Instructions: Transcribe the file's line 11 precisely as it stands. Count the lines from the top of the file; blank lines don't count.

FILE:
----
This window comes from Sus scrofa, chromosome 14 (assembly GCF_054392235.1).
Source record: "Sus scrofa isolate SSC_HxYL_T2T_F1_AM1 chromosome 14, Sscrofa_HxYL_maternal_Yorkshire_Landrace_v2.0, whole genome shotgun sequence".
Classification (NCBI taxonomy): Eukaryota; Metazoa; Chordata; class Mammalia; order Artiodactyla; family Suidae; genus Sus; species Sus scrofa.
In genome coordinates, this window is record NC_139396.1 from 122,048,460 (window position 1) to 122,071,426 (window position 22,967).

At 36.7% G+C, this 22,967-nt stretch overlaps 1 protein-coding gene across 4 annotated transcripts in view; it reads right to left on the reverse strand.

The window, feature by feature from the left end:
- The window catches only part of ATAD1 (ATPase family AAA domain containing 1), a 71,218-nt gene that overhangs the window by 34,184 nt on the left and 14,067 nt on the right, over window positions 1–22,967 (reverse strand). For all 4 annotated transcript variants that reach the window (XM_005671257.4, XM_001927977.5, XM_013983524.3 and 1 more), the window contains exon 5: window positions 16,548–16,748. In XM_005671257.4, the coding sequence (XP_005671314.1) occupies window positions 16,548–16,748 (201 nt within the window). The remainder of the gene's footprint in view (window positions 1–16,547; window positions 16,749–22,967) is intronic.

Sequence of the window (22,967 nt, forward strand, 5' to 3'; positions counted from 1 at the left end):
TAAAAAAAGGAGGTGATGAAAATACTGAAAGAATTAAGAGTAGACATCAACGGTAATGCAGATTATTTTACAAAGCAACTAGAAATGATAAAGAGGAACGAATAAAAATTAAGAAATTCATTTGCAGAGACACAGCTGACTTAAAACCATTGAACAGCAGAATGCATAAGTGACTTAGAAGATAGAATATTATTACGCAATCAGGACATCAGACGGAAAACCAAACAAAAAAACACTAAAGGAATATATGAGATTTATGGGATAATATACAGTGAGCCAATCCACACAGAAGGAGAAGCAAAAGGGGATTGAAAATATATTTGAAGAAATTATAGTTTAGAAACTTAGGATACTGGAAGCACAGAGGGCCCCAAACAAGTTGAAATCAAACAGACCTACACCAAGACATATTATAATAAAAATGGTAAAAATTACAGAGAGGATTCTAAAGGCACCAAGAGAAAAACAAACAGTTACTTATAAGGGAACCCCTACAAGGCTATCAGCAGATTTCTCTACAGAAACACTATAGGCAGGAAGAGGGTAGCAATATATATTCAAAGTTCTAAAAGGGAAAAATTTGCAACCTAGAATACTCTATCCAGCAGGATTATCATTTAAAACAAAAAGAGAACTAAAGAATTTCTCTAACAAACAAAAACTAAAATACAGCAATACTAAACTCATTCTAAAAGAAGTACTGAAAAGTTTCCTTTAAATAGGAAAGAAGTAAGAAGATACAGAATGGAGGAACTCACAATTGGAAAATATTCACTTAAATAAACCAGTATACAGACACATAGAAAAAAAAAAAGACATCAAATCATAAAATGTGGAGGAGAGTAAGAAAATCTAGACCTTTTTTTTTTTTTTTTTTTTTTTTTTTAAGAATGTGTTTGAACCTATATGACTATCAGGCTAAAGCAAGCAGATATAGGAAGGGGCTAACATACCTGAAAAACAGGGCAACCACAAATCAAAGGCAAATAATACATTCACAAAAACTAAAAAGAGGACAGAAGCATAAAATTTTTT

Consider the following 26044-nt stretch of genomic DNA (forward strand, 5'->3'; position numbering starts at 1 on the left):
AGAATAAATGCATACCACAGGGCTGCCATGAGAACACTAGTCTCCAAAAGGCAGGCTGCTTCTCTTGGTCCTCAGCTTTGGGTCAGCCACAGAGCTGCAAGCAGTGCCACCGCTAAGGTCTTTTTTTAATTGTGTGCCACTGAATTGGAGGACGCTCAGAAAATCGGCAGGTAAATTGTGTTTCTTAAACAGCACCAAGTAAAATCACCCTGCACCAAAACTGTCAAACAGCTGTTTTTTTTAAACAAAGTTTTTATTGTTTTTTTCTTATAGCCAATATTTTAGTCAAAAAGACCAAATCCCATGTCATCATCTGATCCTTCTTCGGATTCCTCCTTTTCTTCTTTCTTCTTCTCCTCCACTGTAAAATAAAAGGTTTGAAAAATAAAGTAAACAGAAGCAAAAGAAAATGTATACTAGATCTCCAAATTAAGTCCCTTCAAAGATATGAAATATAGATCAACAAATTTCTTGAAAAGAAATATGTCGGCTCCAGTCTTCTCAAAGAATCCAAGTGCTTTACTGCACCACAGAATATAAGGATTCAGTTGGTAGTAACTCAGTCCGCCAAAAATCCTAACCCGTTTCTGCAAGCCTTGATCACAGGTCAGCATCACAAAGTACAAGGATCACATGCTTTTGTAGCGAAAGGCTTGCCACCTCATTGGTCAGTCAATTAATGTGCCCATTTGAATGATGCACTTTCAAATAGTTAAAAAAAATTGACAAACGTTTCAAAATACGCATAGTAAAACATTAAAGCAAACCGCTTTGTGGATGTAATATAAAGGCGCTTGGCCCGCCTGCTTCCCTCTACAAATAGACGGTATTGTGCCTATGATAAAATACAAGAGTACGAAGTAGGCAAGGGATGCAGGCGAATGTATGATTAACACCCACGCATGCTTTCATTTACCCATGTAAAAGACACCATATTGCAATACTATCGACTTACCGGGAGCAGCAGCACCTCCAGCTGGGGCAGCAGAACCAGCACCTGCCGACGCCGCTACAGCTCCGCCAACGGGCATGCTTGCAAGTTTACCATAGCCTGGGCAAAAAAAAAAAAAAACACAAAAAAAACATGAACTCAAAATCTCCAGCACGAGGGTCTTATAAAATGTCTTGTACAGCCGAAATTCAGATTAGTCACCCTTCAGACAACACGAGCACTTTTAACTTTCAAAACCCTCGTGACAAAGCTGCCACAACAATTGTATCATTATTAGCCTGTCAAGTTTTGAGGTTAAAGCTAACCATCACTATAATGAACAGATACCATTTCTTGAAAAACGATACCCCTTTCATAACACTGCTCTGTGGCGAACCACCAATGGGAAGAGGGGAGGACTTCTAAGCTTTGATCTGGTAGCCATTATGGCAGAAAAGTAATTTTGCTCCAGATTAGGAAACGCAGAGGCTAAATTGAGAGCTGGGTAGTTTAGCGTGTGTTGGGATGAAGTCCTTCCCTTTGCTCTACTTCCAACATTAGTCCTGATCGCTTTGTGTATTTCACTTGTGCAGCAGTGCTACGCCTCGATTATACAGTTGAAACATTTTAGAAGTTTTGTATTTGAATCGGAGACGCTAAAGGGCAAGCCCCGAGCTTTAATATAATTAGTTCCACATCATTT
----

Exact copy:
AGAATAAATGCATACCACAGGGCTGCCATGAGAACACTAGTCTCCAAAAGGCAGGCTGCTTCTCTTGGTCCTCAGCTTTGGGTCAGCCACAGAGCTGCAAGCAGTGCCACCGCTAAGGTCTTTTTTTAATTGTGTGCCACTGAATTGGAGGACGCTCAGAAAATCGGCAGGTAAATTGTGTTTCTTAAACAGCACCAAGTAAAATCACCCTGCACCAAAACTGTCAAACAGCTGTTTTTTTTAAACAAAGTTTTTATTGTTTTTTTCTTATAGCCAATATTTTAGTCAAAAAGACCAAATCCCATGTCATCATCTGATCCTTCTTCGGATTCCTCCTTTTCTTCTTTCTTCTTCTCCTCCACTGTAAAATAAAAGGTTTGAAAAATAAAGTAAACAGAAGCAAAAGAAAATGTATACTAGATCTCCAAATTAAGTCCCTTCAAAGATATGAAATATAGATCAACAAATTTCTTGAAAAGAAATATGTCGGCTCCAGTCTTCTCAAAGAATCCAAGTGCTTTACTGCACCACAGAATATAAGGATTCAGTTGGTAGTAACTCAGTCCGCCAAAAATCCTAACCCGTTTCTGCAAGCCTTGATCACAGGTCAGCATCACAAAGTACAAGGATCACATGCTTTTGTAGCGAAAGGCTTGCCACCTCATTGGTCAGTCAATTAATGTGCCCATTTGAATGATGCACTTTCAAATAGTTAAAAAAAATTGACAAACGTTTCAAAATACGCATAGTAAAACATTAAAGCAAACCGCTTTGTGGATGTAATATAAAGGCGCTTGGCCCGCCTGCTTCCCTCTACAAATAGACGGTATTGTGCCTATGATAAAATACAAGAGTACGAAGTAGGCAAGGGATGCAGGCGAATGTATGATTAACACCCACGCATGCTTTCATTTACCCATGTAAAAGACACCATATTGCAATACTATCGACTTACCGGGAGCAGCAGCACCTCCAGCTGGGGCAGCAGAACCAGCACCTGCCGACGCCGCTACAGCTCCGCCAACGGGCATGCTTGCAAGTTTACCATAGCCTGGGCAAAAAAAAAAAAAAACACAAAAAAAACATGAACTCAAAATCTCCAGCACGAGGGTCTTATAAAATGTCTTGTACAGCCGAAATTCAGATTAGTCACCCTTCAGACAACACGAGCACTTTTAACTTTCAAAACCCTCGTGACAAAGCTGCCACAACAATTGTATCATTATTAGCCTGTCAAGTTTTGAGGTTAAAGCTAACCATCACTATAATGAACAGATACCATTTCTTGAAAAACGATACCCCTTTCATAACACTGCTCTGTGGCGAACCACCAATGGGAAGAGGGGAGGACTTCTAAGCTTTGATCTGGTAGCCATTATGGCAGAAAAGTAATTTTGCTCCAGATTAGGAAACGCAGAGGCTAAATTGAGAGCTGGGTAGTTTAGCGTGTGTTGGGATGAAGTCCTTCCCTTTGCTCTACTTCCAACATTAGTCCTGATCGCTTTGTGTATTTCACTTGTGCAGCAGTGCTACGCCTCGATTATACAGTTGAAACATTTTAGAAGTTTTGTATTTGAATCGGAGACGCTAAAGGGCAAGCCCCGAGCTTTAATATAATTAGTTCCACATCATTT